## Absolute Value Inequalities

Meg is striving for conceptual understanding, but her kids just aren’t getting it. However, they can follow the steps if they memorize “greatOR means ‘OR’ and less thAN means ‘AND.” Can you help her help these students?

So I’ll start off with the low so I can end on a high note.  What are the three most dreaded words for a math teacher?

Absolute. Value. Inequalities.

I’ve tried 147 ways to teach these.  This year I went with let’s shade our number line first, then write the inequalities to solve.  Talked about kids on leashes at the mall can be five feet in front of mom or five feet behind.  Talked about restraining orders mean you need to stay five feet away from me in both directions.  Talked about how when we shade in between two numbers, we’re going to write our expression in between the two numbers. Talked about how I’ve shaded all the numbers below or to the left or, you know, less than  -5, so I better write it as < -5 even though the original says >.  Sent them home with homework which maybe 10% did.  Next day: practice problems on individual whiteboards. (powerpoint file here)

Chaos ensued.  Like I never even mentioned number lines the day before.  Or that we’ve talked about writing inequalities when we’ve shaded between two numbers for two days before that.  Maybe I really did forget to mention the need for two equations yesterday?  That’s probably it.  So let’s see why what we did wrong is wrong. Let’s see the correct way.  Let’s go around to every group and have them say it needs to be < -7 instead of >.  Have every group tell me to put the expression between the two numbers for < since I’ve shaded between the two numbers.  Try another round.

Maybe 15% less chaos.  Finally towards the end of eighth period (third section of Alg II w/ Trig.  Which, yes, did I mention that?  Second time around to see these absolute value guys.), I gave up.  “Some teachers say a good way to remember is that greatOR means ‘OR’ and less thAN means ‘AND.’”  I could feel Tina shuddering as I said it.  I even made sure to say “some teachers” so that they wouldn’t think that I would ever say something like that.  What happened next?

“Oh, that makes sense now!!”  Maybe 80% got the next two examples correct, which was a vast improvement over the previous classes. “But they won’t remember it six months from now!”  True.  But obviously they didn’t remember my method 2 minutes later, so….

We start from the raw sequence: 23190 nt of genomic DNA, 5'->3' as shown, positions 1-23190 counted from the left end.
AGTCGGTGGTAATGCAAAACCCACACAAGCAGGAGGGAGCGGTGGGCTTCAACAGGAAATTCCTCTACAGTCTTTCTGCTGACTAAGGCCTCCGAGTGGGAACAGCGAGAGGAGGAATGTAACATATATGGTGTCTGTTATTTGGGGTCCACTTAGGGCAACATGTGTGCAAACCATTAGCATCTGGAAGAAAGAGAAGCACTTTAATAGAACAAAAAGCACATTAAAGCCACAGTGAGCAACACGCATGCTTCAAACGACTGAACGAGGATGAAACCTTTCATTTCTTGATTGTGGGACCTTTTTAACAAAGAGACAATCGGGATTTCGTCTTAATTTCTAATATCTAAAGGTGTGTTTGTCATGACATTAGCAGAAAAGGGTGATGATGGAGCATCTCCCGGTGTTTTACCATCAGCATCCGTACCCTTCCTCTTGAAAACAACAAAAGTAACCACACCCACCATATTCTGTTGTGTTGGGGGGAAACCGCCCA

Scorecard: Conceptual learning: 0  Tricks: 1

## 3 thoughts on “Absolute Value Inequalities”

1. Wendy Menard says:

Last fall, Kate Nowak helped me out with this approach which I continued to use with inequalities: http://function-of-time.blogspot.com/2011/09/algebra-2-solving-absolute-value.html
I loved the idea, used the discovery approach in my classes, and had many students working on it successfully, until one student said, “My friend’s teacher said [insert trick/procedural rule]. Can we do it that way instead?” Flag-waving proponent of more than one way to solve any problem, of course I said yes, reminding them that a trick with no understanding was not helpful in the long run.

I would love to say that my class ultimately shunned the tricks and solved absolute value equations and inequalities conceptually from that day forward, but I would not be truthful if I did. My own productive struggle is how to help more students seek that type of learning rather than procedures they can memorize with mnemonic devices. But I do believe if you keep pushing the conceptual understanding before the tricks, eventually students will (a) become more comfortable with it and (b) appreciate it.

2. suevanhattum says:

I’m glad none of my college pre-calc students remembered that trick. Fewer than half of my students have gotten at least 80% on the inequalities test (one quadratic, one absolute value), so I know there’s lots of them who haven’t gotten it yet. I don’t have any sure bet answers.

I think that If they refuse to think logically, then they won’t get it. If they are willing to turn their brains on, they will.